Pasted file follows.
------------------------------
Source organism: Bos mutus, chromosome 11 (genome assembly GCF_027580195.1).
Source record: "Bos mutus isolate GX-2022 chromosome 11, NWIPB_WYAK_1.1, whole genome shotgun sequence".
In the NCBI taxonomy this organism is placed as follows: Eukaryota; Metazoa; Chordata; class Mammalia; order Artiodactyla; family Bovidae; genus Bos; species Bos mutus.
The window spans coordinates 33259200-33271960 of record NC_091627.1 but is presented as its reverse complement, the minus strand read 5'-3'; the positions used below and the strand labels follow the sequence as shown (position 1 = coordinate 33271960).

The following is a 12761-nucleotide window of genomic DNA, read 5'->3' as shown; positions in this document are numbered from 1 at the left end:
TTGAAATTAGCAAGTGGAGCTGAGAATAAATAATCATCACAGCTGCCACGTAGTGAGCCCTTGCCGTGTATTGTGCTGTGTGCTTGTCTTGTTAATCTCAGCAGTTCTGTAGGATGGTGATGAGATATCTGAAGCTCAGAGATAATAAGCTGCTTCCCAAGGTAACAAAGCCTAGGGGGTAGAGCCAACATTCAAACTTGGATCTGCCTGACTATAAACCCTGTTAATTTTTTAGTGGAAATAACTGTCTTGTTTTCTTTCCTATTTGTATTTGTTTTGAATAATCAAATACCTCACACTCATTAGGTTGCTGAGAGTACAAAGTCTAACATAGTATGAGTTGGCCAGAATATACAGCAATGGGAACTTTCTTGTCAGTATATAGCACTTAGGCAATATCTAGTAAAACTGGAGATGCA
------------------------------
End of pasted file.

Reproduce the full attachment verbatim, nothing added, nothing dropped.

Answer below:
Source organism: Bos mutus, chromosome 11 (genome assembly GCF_027580195.1).
Source record: "Bos mutus isolate GX-2022 chromosome 11, NWIPB_WYAK_1.1, whole genome shotgun sequence".
In the NCBI taxonomy this organism is placed as follows: Eukaryota; Metazoa; Chordata; class Mammalia; order Artiodactyla; family Bovidae; genus Bos; species Bos mutus.
The window spans coordinates 33259200-33271960 of record NC_091627.1 but is presented as its reverse complement, the minus strand read 5'-3'; the positions used below and the strand labels follow the sequence as shown (position 1 = coordinate 33271960).

The following is a 12761-nucleotide window of genomic DNA, read 5'->3' as shown; positions in this document are numbered from 1 at the left end:
TTGAAATTAGCAAGTGGAGCTGAGAATAAATAATCATCACAGCTGCCACGTAGTGAGCCCTTGCCGTGTATTGTGCTGTGTGCTTGTCTTGTTAATCTCAGCAGTTCTGTAGGATGGTGATGAGATATCTGAAGCTCAGAGATAATAAGCTGCTTCCCAAGGTAACAAAGCCTAGGGGGTAGAGCCAACATTCAAACTTGGATCTGCCTGACTATAAACCCTGTTAATTTTTTAGTGGAAATAACTGTCTTGTTTTCTTTCCTATTTGTATTTGTTTTGAATAATCAAATACCTCACACTCATTAGGTTGCTGAGAGTACAAAGTCTAACATAGTATGAGTTGGCCAGAATATACAGCAATGGGAACTTTCTTGTCAGTATATAGCACTTAGGCAATATCTAGTAAAACTGGAGATGCA